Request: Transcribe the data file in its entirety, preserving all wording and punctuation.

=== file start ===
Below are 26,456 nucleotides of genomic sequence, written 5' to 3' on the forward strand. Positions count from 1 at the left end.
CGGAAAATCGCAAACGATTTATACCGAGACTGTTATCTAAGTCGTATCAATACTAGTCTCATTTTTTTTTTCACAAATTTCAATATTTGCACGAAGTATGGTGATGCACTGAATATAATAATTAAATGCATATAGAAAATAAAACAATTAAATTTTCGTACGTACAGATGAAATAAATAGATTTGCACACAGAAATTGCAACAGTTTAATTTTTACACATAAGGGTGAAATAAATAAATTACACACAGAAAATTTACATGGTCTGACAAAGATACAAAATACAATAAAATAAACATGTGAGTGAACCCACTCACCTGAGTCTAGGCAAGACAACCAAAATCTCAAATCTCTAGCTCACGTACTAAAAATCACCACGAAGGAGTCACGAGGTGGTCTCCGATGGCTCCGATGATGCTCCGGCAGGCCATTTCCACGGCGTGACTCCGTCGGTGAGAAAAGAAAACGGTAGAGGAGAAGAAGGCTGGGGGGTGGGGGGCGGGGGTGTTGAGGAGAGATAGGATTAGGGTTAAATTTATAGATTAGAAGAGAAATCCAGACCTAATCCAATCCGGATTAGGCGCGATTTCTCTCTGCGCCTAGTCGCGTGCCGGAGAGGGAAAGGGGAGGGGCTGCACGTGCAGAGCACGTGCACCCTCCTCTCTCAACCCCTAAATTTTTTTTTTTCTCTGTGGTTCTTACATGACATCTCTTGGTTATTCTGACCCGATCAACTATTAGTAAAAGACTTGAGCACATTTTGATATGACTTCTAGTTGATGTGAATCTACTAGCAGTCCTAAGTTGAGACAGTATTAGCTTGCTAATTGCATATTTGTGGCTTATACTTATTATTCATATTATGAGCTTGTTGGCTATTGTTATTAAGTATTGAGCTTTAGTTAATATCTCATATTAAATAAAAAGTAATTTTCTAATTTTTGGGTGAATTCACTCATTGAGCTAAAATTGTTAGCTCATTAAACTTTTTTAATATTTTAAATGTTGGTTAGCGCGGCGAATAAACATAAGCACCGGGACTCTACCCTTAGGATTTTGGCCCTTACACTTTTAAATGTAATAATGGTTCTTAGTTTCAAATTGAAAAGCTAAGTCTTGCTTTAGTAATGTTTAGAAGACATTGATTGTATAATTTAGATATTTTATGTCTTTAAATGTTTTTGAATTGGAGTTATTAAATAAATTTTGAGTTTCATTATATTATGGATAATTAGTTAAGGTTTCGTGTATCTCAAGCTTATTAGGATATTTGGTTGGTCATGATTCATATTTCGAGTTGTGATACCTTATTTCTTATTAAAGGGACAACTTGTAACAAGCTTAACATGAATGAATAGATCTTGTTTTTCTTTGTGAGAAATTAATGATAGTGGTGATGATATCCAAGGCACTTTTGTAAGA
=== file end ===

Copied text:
Below are 26,456 nucleotides of genomic sequence, written 5' to 3' on the forward strand. Positions count from 1 at the left end.
CGGAAAATCGCAAACGATTTATACCGAGACTGTTATCTAAGTCGTATCAATACTAGTCTCATTTTTTTTTTCACAAATTTCAATATTTGCACGAAGTATGGTGATGCACTGAATATAATAATTAAATGCATATAGAAAATAAAACAATTAAATTTTCGTACGTACAGATGAAATAAATAGATTTGCACACAGAAATTGCAACAGTTTAATTTTTACACATAAGGGTGAAATAAATAAATTACACACAGAAAATTTACATGGTCTGACAAAGATACAAAATACAATAAAATAAACATGTGAGTGAACCCACTCACCTGAGTCTAGGCAAGACAACCAAAATCTCAAATCTCTAGCTCACGTACTAAAAATCACCACGAAGGAGTCACGAGGTGGTCTCCGATGGCTCCGATGATGCTCCGGCAGGCCATTTCCACGGCGTGACTCCGTCGGTGAGAAAAGAAAACGGTAGAGGAGAAGAAGGCTGGGGGGTGGGGGGCGGGGGTGTTGAGGAGAGATAGGATTAGGGTTAAATTTATAGATTAGAAGAGAAATCCAGACCTAATCCAATCCGGATTAGGCGCGATTTCTCTCTGCGCCTAGTCGCGTGCCGGAGAGGGAAAGGGGAGGGGCTGCACGTGCAGAGCACGTGCACCCTCCTCTCTCAACCCCTAAATTTTTTTTTTTCTCTGTGGTTCTTACATGACATCTCTTGGTTATTCTGACCCGATCAACTATTAGTAAAAGACTTGAGCACATTTTGATATGACTTCTAGTTGATGTGAATCTACTAGCAGTCCTAAGTTGAGACAGTATTAGCTTGCTAATTGCATATTTGTGGCTTATACTTATTATTCATATTATGAGCTTGTTGGCTATTGTTATTAAGTATTGAGCTTTAGTTAATATCTCATATTAAATAAAAAGTAATTTTCTAATTTTTGGGTGAATTCACTCATTGAGCTAAAATTGTTAGCTCATTAAACTTTTTTAATATTTTAAATGTTGGTTAGCGCGGCGAATAAACATAAGCACCGGGACTCTACCCTTAGGATTTTGGCCCTTACACTTTTAAATGTAATAATGGTTCTTAGTTTCAAATTGAAAAGCTAAGTCTTGCTTTAGTAATGTTTAGAAGACATTGATTGTATAATTTAGATATTTTATGTCTTTAAATGTTTTTGAATTGGAGTTATTAAATAAATTTTGAGTTTCATTATATTATGGATAATTAGTTAAGGTTTCGTGTATCTCAAGCTTATTAGGATATTTGGTTGGTCATGATTCATATTTCGAGTTGTGATACCTTATTTCTTATTAAAGGGACAACTTGTAACAAGCTTAACATGAATGAATAGATCTTGTTTTTCTTTGTGAGAAATTAATGATAGTGGTGATGATATCCAAGGCACTTTTGTAAGA